Furthermore the ink has the characteristic that once it is heated to the temperature above 50° C. and becomes sufficient transparent for the indicia to be visible and readable, it retains the changed condition for a period greater than one hour and preferably in the range of one hour to twenty-four hours.
The time period for which the product maintains the transparent effect of the layer 16 is arranged to be sufficient that the product can be heated, removed from the heating process and inspected at the leisure of the player without necessity for rapid action before the visibility of the indicia is removed. In addition, the time period is preferably sufficient to maintain security so that it becomes obvious that a number of the games have been heated because they retain the changed condition for a sufficient period of time for an authorized person to observe the unauthorized use.
As shown in FIG. 1, the substrate forms part of a package 20 which is intended to contain a food product 21 in this example, popcorn which is heated while retained within the packaging. It is intended therefore that the whole of the product including the food product, the packaging and the game would be inserted into a microwave oven or other similar heating device and heated to provide heating or cooking effect on the food. The whole product can then be removed, the food product eaten and the game played by the user.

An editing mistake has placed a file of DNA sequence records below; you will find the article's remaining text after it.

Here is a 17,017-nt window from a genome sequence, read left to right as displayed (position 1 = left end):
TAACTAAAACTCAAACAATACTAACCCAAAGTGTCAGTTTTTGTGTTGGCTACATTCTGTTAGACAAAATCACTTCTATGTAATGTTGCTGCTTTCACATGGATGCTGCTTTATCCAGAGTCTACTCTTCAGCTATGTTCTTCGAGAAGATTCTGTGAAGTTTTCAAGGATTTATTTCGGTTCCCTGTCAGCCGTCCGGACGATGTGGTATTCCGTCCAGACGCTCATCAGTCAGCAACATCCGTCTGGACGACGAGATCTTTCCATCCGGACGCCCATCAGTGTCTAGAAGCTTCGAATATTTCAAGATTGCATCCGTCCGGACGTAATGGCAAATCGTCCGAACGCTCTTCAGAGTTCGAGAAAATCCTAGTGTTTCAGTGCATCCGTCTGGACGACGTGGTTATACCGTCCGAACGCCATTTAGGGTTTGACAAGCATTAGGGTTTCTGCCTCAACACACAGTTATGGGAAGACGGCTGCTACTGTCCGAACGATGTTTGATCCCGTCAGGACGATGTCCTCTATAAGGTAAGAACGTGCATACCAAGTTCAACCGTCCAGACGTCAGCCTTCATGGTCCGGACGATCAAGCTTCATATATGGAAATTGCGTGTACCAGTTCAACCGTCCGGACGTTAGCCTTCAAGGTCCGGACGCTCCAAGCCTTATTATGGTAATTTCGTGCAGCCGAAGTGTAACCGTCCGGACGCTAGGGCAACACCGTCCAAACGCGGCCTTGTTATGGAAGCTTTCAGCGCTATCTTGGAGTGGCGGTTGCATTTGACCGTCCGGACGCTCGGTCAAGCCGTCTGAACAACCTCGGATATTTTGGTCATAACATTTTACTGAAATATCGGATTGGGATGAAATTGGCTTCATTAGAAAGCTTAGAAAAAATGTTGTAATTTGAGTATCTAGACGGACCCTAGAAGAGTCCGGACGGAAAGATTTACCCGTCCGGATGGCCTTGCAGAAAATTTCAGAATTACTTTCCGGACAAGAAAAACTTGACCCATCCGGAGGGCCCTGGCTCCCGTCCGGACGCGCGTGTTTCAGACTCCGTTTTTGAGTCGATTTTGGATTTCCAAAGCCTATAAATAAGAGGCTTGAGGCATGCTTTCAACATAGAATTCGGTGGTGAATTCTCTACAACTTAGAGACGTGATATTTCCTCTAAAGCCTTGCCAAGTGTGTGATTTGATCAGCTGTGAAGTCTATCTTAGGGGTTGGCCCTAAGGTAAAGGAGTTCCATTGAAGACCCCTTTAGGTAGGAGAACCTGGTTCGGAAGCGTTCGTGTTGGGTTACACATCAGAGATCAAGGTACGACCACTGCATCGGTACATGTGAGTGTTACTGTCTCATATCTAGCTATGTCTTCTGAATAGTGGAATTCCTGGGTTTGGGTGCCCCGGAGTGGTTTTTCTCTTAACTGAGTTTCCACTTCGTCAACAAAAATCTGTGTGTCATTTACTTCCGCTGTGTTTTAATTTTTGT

In the operation of the game, the player will generally scratch away the layer 15 to expose the indicium of the central area. This action indicates that the beginning of the game has been played and hence it is not possible for the product to be replaced if a winning line is not obtained. The player then activates the layer 16 to change from the opaque condition to the transparent condition exposing the indicia at the two outside positions. A winning line is then immediately apparent on inspection of the exposed indicia as shown in FIG. 4. Of course only a limited number of winning lines will be provided in the total number of games produced. A winning line is then of course collected from the packaging and the cash prize or other prize can be obtained by redeeming by the game substrate and indicia at an authorized dealer of the products.